By Jim Young
Accusations have been made in both directions and grievances filed by and against the interim Crossville city manager and city clerk.
There is a question if the grievance filed by interim city manager Jack Miller against City Clerk Sally Oglesby, a subordinate, is allowed or if Miller, not considered a full-time employee because of his interim appointment, falls under the grievance procedure.
In a memo issued June 28, Crossville Human Resources Coordinator Sandy Gruber advised members of the personnel board the city had contacted the Municipal Technical Advisory Service legal counsel for guidance and direction on the grievance filed by Miller.
Oglesby withdrew her grievance in writing July 2, stating that she was not conceding that “the actions of the interim city manager were appropriate,” but that she felt that the decision to remedy the situation lies in the hands of the city council and not the personnel committee.
Oglesby's original grievance outlined a pattern of harassment dating back to 2007 when she was called into a meeting with Miller, Gruber and city Finance Director Fred Houston. At that meeting, Oglesby relates that Miller called her “abusive, a liar, not respected, a gossip, and considered poison by all employees and the city council.” Oglesby said those in the meeting were told not to discuss it but, within a short period of time, the story had spread all over city hall.
Oglesby's grievance continued, saying that following Bruce Wyatt's resignation as city manager, a few members of the council asked if she would serve as interim. Oglesby said she has never sought that position nor applied for the regular city manager position. She relates that on April 12, 2013, she and others received an email from Councilman Jesse Kerley requesting a copy of a written reprimand Miller had allegedly given her for “having a tyrant attitude toward employees.” Kerley's email alleged the reprimand had been removed from Oglesby's personnel file. Kerley also was seeking a memo Oglesby had supposedly written about her having the “power and money” during a previous period when she served as interim manager.
Gruber reported no such reprimand had ever been in Oglesby's personnel file and that she had never seen a memo like the one Kerley described.
Oglesby reported after the email from Kerley, she called the council members she had spoken to and told them she “did not want to serve as interim and be the subject of harassment and attacks on her personal integrity.”
Oglesby reports after Miller was hired, because of the harassment she felt she was subject to during his previous tenure, she maintained her distance and communicated with him electronically and through intermediaries.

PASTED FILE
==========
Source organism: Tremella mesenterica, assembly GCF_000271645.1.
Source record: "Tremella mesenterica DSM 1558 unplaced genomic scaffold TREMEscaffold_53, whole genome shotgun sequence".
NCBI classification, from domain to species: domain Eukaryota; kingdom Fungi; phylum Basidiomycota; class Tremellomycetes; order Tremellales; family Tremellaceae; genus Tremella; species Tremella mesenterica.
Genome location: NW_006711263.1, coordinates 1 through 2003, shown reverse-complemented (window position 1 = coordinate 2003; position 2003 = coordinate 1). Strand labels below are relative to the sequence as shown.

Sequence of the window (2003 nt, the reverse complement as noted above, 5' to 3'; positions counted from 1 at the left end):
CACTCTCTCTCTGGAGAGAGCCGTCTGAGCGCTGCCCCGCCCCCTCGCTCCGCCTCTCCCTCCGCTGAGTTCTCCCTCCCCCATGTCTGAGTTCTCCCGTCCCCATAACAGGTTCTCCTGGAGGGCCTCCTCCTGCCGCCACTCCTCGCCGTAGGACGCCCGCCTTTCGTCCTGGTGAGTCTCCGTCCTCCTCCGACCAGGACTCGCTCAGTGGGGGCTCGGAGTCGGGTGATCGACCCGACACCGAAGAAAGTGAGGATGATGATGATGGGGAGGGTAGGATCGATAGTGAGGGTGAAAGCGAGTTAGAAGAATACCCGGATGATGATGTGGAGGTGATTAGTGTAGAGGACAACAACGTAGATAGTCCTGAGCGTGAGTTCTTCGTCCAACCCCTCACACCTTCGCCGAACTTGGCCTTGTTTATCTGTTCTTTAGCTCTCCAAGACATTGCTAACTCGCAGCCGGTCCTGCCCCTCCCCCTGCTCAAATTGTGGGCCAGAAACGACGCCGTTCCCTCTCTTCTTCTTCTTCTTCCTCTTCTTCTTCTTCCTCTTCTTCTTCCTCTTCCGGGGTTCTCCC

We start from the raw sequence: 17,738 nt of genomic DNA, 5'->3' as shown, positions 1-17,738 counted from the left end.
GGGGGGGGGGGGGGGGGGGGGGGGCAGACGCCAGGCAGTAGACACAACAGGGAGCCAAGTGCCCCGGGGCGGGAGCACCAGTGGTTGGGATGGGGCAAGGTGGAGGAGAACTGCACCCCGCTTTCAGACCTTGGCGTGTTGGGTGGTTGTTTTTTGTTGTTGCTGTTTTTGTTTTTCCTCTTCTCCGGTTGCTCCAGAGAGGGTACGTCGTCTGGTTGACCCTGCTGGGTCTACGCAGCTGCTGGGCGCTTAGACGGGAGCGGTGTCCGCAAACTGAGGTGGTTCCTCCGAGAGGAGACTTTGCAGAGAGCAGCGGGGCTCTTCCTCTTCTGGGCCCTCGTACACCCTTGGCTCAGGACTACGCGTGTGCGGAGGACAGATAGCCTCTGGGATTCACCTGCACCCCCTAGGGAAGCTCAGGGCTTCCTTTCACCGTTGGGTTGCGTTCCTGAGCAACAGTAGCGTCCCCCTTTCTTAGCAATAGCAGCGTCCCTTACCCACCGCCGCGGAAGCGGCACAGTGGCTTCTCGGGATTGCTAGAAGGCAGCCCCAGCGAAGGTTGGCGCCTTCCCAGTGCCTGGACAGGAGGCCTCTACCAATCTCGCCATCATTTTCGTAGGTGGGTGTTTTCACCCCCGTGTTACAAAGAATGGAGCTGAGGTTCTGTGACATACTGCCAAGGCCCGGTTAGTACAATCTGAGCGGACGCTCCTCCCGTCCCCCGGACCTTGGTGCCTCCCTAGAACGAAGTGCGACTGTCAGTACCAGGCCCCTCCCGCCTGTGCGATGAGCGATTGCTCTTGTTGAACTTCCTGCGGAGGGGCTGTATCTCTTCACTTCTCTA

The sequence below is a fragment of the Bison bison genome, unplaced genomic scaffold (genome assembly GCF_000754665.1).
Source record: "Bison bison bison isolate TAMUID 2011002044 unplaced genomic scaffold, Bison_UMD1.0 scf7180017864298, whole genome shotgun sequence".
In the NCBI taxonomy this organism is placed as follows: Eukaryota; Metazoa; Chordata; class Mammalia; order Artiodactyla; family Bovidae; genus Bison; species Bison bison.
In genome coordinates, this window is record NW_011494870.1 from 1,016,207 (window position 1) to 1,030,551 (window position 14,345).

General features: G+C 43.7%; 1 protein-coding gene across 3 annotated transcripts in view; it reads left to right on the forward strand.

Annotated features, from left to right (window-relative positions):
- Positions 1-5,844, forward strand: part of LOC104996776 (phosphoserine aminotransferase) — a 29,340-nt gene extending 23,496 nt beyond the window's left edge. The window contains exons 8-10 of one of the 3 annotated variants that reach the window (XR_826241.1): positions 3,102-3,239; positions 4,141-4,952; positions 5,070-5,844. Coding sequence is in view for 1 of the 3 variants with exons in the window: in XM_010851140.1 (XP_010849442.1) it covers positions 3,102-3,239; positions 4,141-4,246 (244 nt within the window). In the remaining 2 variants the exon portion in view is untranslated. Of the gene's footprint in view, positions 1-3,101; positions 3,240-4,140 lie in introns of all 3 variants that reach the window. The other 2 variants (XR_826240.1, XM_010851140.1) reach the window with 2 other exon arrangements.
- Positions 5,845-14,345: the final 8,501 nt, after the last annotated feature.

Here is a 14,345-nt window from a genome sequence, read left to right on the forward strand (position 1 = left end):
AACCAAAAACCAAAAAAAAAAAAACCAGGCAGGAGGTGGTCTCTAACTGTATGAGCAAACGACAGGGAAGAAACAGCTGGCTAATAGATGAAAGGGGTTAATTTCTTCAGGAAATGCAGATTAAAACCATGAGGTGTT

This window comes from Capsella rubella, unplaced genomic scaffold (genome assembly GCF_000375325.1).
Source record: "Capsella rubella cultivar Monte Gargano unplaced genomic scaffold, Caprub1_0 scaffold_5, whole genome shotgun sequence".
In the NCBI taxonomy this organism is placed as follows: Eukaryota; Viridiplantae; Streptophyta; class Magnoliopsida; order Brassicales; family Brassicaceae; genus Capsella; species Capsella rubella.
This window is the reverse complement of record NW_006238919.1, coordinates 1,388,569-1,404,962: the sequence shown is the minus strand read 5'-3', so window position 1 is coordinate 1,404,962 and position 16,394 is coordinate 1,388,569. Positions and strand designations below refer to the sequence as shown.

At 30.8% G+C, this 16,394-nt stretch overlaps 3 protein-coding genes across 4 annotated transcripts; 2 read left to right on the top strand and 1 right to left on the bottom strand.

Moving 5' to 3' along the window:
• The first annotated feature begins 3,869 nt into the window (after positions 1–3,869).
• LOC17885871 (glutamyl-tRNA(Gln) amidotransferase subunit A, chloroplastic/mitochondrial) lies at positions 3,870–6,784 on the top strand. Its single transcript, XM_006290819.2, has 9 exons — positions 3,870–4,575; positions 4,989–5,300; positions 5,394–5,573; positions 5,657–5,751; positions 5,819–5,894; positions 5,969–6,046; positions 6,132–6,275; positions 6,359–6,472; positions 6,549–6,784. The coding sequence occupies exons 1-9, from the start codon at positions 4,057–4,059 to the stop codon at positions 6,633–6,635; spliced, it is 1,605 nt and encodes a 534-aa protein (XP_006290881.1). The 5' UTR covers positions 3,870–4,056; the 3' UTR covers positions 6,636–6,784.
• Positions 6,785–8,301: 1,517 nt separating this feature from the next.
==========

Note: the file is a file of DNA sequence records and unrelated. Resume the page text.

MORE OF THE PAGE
On April 29, Miller called a staff meeting to discuss the subject of rumors of his hiring as a “hit man” for the council and that “firings, reassignments and restructuring of employees were planned.” Miller questioned department heads as to “morale, sources of the rumors and what concerns were out there. Hearing very few comments, he went down each row and demanded a response from everyone in attendance.” Oglesby described the action as “very intimidating.”
Later in the meeting, she told Miller she felt a lot of the morale problem had to do with the “chaos amongst the council and that their dysfunction was causing a lot of concern.”
Oglesby described the June 7 staff meeting that has previously been discussed in a city council meeting and a story and audio of the full meeting is available on the Crossville Chronicle's website. Oglesby describes it as “the most humiliating, embarrassing and harassing meeting I have ever encountered.”
Oglesby countered Miller's accusations with memos, her job description and other back up documentation.
Miller's grievance against Oglesby is titled, “An unorthodox approach to restoring ethics and integrity to the city of Crossville bureaucracy.” Miller sates the personnel issue should have been handled by internal administrative processes but, “due to the unique relationship of the employee with a member of the governing body, we are compelled to seek redress via external means.”
Miller's grievance continues, “It appears that this often belligerent, insubordinate, autonomous employee is being protected by certain members of city council.” Miller states he hopes “this very talented individual can be rescued from the ill-advised actions and rhetoric of her agenda-driven supporters and detractors. Our altruistic objective is to, indeed, educate/re-orient this high ranking city employee.”
Oglesby's memo withdrawing her grievance stated the process has deteriorated to “name calling, intimidation, defamation of character and chaotic situation among the city council, the employees and the entire community.” Oglesby said she was concerned about members of the personnel board who have ties to the city and whose decision could be seen as not impartial, even though she feels they would be.
Oglesby added while she originally thought Miller's attitude toward her was left over from his previous time as manager, she says she has received information it was retaliation for information she provided to attorneys on behalf of the city's insurance carrier defending former city councilman Boyd Wyatt from the lawsuit filed against him by Miller over Miller's previous firing. That lawsuit was dismissed after an initial action and has been appealed by Miller.
Wrote Oglesby, “I try to live my life positively by building people up not tearing them down. Normal people don't go around destroying other human beings.”
Oglesby's memo summed up saying, “It is my desire to take the high road, hold my head up high, continue to treat my fellow employees with respect, and continue to serve the council and citizens of Crossville to the best of my ability.”